cars

Man parks over sidewalk guide for the blind, gets lesson in manners from Okinawan fourth-grader

There’s still a lot of room for improvement regarding the availability of elevators in Japan’s train stations and other public facilities, but the country doesn’t have a totally sub-par record in helping the disabled retain their mobility. For example, on the sidewalks of most moderately large streets, you’ll find a row of bumps that operate as a guide for blind pedestrians, indicating not only any curves in the walkway but also warning of intersections and steps ahead.

Obviously, good manners dictate keeping the path clear, but in all that empty space one Japanese motorist saw a perfectly-placed parking spot. And while Japanese culture often errs on the side of not sticking your nose in other people’s business, it looks like one elementary school student couldn’t let this go without giving the driver a piece of his mind, even if the inconsiderate owner wasn’t anywhere to be found right then.

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New smartphone game turns car models into anime girls with model-worthy looks

For generations, automobile marketers have relied a tried and true method. Whether it’s an elegantly dressed woman stepping out of a luxury sedan in a TV commercial or a mini-skirted model draped over the hood of a sports coupe at an auto show, a quick way to make a car look appealing is by showing it next to an appealing-looking woman.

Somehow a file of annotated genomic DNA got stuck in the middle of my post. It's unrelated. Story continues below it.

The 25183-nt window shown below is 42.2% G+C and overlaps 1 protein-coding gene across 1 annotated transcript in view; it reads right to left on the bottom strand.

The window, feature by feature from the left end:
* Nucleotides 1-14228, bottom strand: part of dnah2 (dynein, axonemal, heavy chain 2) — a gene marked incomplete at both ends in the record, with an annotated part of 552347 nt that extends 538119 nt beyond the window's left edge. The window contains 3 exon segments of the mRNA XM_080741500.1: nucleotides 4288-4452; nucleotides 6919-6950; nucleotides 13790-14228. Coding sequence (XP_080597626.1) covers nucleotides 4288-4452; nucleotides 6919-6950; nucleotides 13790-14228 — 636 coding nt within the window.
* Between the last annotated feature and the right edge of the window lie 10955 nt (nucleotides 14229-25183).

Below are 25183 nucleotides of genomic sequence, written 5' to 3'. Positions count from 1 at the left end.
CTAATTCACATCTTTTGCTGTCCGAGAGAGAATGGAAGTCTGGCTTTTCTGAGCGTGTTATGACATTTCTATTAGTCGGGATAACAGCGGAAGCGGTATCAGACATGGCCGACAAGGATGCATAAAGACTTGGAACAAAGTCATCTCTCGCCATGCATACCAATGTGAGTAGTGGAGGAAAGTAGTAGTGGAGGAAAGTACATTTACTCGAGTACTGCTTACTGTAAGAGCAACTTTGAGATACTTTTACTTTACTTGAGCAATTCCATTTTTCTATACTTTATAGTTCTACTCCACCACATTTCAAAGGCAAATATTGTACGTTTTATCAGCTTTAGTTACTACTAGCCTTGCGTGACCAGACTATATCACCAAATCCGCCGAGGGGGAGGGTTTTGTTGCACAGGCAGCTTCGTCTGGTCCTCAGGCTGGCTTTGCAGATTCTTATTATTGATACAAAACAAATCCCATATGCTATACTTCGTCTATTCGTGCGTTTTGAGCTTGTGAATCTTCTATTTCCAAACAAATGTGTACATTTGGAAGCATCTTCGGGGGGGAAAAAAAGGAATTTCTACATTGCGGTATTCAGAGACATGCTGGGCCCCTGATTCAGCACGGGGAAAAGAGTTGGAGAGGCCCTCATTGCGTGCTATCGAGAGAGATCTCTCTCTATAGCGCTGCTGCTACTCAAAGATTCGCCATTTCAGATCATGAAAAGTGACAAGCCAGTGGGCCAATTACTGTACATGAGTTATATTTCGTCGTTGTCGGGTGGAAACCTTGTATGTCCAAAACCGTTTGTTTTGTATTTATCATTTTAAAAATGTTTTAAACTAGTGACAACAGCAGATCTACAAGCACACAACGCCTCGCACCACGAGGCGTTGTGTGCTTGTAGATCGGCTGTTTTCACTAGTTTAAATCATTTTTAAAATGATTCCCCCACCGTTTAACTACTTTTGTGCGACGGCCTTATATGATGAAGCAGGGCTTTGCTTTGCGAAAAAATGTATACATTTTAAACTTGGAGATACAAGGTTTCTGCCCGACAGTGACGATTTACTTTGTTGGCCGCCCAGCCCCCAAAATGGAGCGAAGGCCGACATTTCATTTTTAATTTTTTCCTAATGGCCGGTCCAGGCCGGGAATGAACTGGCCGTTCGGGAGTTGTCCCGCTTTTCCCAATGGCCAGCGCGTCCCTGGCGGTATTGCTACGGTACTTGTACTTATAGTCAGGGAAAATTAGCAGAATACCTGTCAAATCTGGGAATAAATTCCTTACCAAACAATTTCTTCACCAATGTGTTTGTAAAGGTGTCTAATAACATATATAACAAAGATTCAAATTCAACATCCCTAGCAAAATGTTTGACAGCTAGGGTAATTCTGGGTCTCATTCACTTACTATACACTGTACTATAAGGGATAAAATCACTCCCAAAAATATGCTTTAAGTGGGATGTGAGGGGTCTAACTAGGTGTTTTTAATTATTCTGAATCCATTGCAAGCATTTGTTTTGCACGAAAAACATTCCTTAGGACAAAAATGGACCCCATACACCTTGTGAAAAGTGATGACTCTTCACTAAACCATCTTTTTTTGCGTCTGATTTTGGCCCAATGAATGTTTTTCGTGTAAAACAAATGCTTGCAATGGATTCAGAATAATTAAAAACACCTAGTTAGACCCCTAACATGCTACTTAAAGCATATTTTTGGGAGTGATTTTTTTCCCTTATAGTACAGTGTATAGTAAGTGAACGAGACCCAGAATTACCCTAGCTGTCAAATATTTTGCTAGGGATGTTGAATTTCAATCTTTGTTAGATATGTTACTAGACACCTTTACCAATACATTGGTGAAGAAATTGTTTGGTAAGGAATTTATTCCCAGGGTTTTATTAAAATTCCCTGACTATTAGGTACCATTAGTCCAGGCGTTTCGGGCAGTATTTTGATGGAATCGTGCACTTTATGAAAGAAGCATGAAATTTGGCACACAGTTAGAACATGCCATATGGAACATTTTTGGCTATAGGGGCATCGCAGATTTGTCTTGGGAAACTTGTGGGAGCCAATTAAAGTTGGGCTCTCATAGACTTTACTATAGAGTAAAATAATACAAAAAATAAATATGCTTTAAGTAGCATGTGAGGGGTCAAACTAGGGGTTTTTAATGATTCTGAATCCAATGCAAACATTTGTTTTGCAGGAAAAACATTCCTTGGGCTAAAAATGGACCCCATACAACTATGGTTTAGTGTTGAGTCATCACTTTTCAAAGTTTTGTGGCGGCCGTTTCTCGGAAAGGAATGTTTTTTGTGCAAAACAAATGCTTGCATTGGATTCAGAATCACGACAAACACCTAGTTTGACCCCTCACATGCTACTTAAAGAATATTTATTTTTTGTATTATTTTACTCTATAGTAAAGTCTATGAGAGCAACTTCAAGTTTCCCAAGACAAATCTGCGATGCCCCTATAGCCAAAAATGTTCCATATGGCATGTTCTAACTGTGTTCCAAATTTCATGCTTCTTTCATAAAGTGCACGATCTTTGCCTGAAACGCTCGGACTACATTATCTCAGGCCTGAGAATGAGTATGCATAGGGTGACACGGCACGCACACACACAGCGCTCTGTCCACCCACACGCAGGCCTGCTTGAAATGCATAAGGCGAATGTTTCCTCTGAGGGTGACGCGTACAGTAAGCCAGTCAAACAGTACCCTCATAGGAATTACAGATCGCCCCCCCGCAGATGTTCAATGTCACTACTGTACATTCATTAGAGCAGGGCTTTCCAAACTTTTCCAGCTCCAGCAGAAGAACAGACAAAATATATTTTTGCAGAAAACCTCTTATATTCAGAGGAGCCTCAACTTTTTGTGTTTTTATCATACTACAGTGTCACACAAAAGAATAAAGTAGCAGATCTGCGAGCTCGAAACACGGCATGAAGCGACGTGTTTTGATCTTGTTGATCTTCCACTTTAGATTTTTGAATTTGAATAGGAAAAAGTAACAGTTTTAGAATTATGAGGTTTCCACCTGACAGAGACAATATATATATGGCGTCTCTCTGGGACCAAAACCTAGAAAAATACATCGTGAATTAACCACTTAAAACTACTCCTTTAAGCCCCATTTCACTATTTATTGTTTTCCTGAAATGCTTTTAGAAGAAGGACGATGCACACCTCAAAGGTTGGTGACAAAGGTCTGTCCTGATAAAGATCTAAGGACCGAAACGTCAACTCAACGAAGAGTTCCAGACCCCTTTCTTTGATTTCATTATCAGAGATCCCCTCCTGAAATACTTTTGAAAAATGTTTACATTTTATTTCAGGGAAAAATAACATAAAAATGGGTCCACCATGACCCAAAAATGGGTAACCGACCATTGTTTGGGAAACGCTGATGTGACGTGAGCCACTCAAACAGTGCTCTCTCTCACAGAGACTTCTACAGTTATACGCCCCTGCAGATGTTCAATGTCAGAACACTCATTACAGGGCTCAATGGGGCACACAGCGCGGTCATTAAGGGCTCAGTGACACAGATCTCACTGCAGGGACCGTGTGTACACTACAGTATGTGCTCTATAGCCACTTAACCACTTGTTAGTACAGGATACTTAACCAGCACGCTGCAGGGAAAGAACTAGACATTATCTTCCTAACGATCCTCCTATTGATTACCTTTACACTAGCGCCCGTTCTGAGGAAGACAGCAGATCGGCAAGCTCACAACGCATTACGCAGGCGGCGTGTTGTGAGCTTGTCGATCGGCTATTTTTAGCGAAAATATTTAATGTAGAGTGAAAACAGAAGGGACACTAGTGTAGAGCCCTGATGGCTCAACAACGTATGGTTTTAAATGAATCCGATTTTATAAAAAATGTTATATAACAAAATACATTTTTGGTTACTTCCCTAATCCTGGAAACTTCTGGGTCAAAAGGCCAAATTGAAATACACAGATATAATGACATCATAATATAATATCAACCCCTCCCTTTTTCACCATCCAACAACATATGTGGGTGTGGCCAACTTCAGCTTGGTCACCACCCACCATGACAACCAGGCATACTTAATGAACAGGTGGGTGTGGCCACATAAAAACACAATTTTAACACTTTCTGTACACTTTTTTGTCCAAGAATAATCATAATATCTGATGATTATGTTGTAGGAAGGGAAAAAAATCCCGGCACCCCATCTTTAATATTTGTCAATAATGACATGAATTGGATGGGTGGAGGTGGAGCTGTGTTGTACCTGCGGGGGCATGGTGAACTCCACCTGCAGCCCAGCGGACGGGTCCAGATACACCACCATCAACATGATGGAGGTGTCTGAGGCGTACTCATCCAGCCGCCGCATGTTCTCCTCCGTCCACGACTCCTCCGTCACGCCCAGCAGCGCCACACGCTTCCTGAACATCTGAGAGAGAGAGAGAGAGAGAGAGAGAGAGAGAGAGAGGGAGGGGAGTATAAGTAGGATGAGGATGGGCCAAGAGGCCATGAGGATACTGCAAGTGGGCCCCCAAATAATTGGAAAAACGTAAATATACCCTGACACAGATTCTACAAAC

The company Autoc One is taking that concept one step further, though. What if, instead of showing a cute girl next to the car, you made the car itself a cute girl? You’d end up with something like Shanago Collection, Autoc One’s smartphone game starring anthropomorphized cars from Mazda, Alfa Romeo, Chrysler, and more.

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Make your business memorable with a license plate phone number

There’s a lot to be seen and learned from your car seat while driving on the roads around Japan. While cat-patterned tail-lightsunique modes of communication and building your own Batman bike are some of the more obvious ways to get noticed, there are also more subtle yet equally effective ways to create an impact in traffic, and do a bit of advertising while you’re at it!

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Ouch! Ouch!! Ouch!!! Man in China hit by three cars while “crossing” the street

Context is everything in determining what constitutes a long time. For example, if your boss rewards you for finishing up a long, difficult project by permitting you to take a seven-second vacation, I’m guessing you’d find that amount of time to be less than sufficient. On the other hand, if I asked you to calm a hamster that’s both frenzied and weaponized by pressing it firmly against the warmth of your breast for seven seconds, I have a hunch that’s longer than you’d be willing to hold out for.